Home cultivation represents a sure-fire way to become intimately familiar with cannabis. Many novice growers are surprised to learn that cannabis is a dioecious species, which means that it produces gendered flowers. In times of stress, cannabis can also become hermaphroditic, displaying both female and male sex organs.
Young cannabis plants first begin to demonstrate signs of gender, or pre-flowers, a month after germination while the plant is still in the vegetative stage. These pre-flowers can appear as soon as four weeks after germination. However, it can take up to six weeks before the male pre-flowers are distinguishable from the female pre-flowers. While the signs for gender can be subtle, with practice, a dedicated grower can pick them out. A magnifying glass may be helpful as pre-flowers are often challenging to distinguish with the naked eye.
We'll cover the signs that indicate gender in the pre-flowering stage, but first let's look at why plant gender matters.
Why do growers desire female plants?
Sex matters when it comes to cannabis. Female cannabis plants are prized because they grow cannabinoid-rich buds. Male cannabis plants, in contrast, have less THC content than females. Though some growers do choose to keep male plants for breeding purposes in order to introduce greater genetic diversity into their crops.
Maintaining a crop of exclusively female plants prevents the possibility of male plants fertilizing female plants, leading to seed production. Fertilized female plants don't create as much cannabinoid content as unfertilized females. When a female bud is fertilized, the plant's energy and nutrients are directed to creating seeds, rather than forming THC-rich buds. Seedless female buds are known as sinsemilla and are celebrated for their longer bud-producing life and higher THC levels.
If you're growing cannabis from feminized seeds, or seeds that have been cultivated to produce only female plants, the plants should grow to be exclusively female. With non-feminized or regular seeds, approximately half the plants will turn out to be male.
Do male plants produce buds?
Male plants don't produce buds. The male sex organs of the cannabis plant instead produce pollen sacs that are designed to fertilize the female bud and form seeds. Seedy female buds are undesirable as they provide lower-quality cannabis. It's essential to remove the male and hermaphroditic plants from a crop as soon as possible to protect the quality of the female buds.
How can you tell if a plant is a female before it flowers?
In the pre-flowering phase, the main giveaway of a female plant is the appearance of fine, white hairs known as stigmas protruding from tiny tear-drop shaped buds. Stigmas form part of the pistil, or the female reproductive organs, that are located at the nodes where the branches meet the central stalk.
The wispy, white hairs of the female stigma become visible approximately four to six weeks after germination and progressively darken over time. Pistils and stigmas are more likely to appear closer to the top of the plant near the light source, but they can also form in the lower regions.
How can you tell if a plant is a male?
Like the female plant, the male cannabis plant also has sex organs. Male plants often, but not always, reveal their sex a week or two before female plants. Male plants produce pollen sacs, which also grow at the junction between the node and the stalk. When they first form, the male pollen sacs can initially look similar to the tiny buds that appear on female plants, but they do not have stigmas protruding from them. The male pre-flowers also take on more of a spade-like shape than the tear-drop shape of the young female bud.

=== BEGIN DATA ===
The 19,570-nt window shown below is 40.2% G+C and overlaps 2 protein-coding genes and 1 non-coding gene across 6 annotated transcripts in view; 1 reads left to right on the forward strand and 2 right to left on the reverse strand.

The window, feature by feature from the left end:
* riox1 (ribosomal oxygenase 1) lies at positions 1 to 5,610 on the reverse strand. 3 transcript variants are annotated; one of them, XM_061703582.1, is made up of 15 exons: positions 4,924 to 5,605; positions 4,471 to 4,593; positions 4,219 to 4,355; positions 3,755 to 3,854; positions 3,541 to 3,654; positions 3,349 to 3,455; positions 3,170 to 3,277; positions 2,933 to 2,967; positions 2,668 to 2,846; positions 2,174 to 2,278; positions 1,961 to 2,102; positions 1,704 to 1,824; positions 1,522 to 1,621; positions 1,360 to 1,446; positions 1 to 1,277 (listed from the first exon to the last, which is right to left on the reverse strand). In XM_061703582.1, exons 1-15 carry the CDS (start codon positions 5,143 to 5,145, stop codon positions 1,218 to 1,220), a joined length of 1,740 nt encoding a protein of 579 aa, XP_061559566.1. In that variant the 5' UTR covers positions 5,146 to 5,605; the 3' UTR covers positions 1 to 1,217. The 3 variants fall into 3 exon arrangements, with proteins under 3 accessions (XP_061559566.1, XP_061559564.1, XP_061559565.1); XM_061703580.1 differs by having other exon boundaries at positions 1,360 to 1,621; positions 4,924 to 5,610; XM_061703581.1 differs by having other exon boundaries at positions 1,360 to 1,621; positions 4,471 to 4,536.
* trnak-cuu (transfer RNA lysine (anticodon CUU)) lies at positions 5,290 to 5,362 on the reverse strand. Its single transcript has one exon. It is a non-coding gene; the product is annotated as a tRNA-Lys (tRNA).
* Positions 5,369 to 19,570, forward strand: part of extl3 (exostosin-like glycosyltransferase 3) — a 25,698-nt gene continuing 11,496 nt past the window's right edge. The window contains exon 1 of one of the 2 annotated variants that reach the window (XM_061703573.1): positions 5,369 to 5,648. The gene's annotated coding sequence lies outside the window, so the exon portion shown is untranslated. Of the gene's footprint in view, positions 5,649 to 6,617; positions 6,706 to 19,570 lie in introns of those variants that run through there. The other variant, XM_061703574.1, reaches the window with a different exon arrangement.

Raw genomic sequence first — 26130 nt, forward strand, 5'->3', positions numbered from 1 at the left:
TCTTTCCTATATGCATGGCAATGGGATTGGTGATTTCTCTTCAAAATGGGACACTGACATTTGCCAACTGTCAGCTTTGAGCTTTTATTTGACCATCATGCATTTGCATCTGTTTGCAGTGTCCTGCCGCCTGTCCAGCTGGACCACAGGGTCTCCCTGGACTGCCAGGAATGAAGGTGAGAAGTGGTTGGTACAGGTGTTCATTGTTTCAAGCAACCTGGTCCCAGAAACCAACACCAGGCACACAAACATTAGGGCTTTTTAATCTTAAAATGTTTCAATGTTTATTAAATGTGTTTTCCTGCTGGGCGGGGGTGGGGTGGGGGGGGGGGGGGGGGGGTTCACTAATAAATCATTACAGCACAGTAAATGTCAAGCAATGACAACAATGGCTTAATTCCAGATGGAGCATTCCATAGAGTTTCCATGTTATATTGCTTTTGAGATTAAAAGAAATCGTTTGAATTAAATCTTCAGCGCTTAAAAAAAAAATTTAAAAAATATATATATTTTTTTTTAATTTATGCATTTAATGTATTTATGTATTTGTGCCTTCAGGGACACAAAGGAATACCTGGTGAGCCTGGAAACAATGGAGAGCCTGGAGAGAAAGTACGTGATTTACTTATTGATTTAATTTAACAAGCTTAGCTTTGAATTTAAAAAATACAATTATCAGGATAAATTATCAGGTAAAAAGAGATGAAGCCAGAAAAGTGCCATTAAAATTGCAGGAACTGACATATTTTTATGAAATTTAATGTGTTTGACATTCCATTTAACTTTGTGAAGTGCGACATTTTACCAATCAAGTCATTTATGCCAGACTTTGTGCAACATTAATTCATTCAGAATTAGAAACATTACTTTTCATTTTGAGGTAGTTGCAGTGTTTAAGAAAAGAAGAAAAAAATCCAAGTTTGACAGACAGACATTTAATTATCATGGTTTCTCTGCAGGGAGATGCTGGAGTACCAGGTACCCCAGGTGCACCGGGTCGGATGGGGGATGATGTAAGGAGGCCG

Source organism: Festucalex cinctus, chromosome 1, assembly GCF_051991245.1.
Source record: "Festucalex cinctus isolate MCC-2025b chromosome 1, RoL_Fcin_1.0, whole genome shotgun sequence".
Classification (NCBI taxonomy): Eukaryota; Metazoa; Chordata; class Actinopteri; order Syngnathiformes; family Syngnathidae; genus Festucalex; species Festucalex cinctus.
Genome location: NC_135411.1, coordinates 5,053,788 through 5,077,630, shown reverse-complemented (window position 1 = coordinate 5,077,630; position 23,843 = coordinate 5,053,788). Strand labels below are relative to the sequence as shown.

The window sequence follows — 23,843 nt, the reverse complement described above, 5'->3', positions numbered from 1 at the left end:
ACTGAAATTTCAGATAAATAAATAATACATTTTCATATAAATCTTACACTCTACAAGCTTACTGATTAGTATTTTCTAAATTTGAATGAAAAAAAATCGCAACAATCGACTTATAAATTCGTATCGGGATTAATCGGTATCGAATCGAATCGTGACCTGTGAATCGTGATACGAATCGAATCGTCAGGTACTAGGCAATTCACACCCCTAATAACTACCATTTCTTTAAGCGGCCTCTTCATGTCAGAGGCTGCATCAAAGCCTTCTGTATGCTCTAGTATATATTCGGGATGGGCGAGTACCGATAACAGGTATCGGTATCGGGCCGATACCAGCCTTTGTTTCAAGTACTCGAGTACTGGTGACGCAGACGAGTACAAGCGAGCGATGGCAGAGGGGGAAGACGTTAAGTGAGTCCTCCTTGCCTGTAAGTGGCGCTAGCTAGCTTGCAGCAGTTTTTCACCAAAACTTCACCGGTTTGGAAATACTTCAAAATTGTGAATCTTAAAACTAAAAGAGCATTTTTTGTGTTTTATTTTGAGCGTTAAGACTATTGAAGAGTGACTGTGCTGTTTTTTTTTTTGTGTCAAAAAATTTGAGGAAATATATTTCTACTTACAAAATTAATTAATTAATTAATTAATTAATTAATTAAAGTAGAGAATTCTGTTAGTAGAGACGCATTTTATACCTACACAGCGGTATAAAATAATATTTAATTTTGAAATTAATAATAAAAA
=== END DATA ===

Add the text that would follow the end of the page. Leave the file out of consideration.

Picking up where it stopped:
There are other morphological differences that distinguish males from females. The male plant frequently grows taller than its female counterpart and has thicker, sturdier stalks to support its weight. Male plants also have fewer leaves than female plants, which tend to be shorter and bushier.
How can you tell if a plant is a hermaphrodite?
Hermaphrodite plants, or “hermies” as they are sometimes known, grow both male and female sex organs. Some cannabis cultivars such as Thai Sativa are true hermaphrodites with the tendency to express hermaphroditism in their genes. However, hermaphrodite plants generally occur as an outcome of stress, such as photoperiod disruptions, nutrient deficiencies, or disease. It's vital to check female plants carefully to ensure the buds are female, and there are no male flowers that could result in the plant fertilizing itself.
Two signs indicate a plant is hermaphroditic. The first and most obvious sign is if the plant grows both male pollen sacs and female buds. The second sign is the appearance of anthers, known colloquially by growers as bananas or “nanners.” Anthers have a curved shape, are typically yellow or lime-green, and appear among buds. Unlike regular male pollen sacs, these anthers can fertilize the female plants as soon as they emerge, so they must be immediately trimmed or removed to protect a female crop.
How can you tell the gender of a seed?
There is no way to determine the gender of a cannabis seed unless you've purchased feminized seeds from a reputable grower. Feminized seeds almost exclusively produce female plants; however, you should still check your crop to ensure no rogue male plants have snuck in. Feminized seeds can also become hermaphrodite plants in times of stress, particularly if they come from dubious genetic lines.
Chemical leaf testing to determine cannabis plant gender
Another method of checking gender is to perform a chemical test of the plant's leaves. This method can be used on a plant as soon as one week after germination. Chemical testing requires a small amount of plant tissue, such as a punch-out from a leaf. While it is a more expensive option than a visual inspection, it is becoming more common among breeders who want to know the gender of their plants definitively.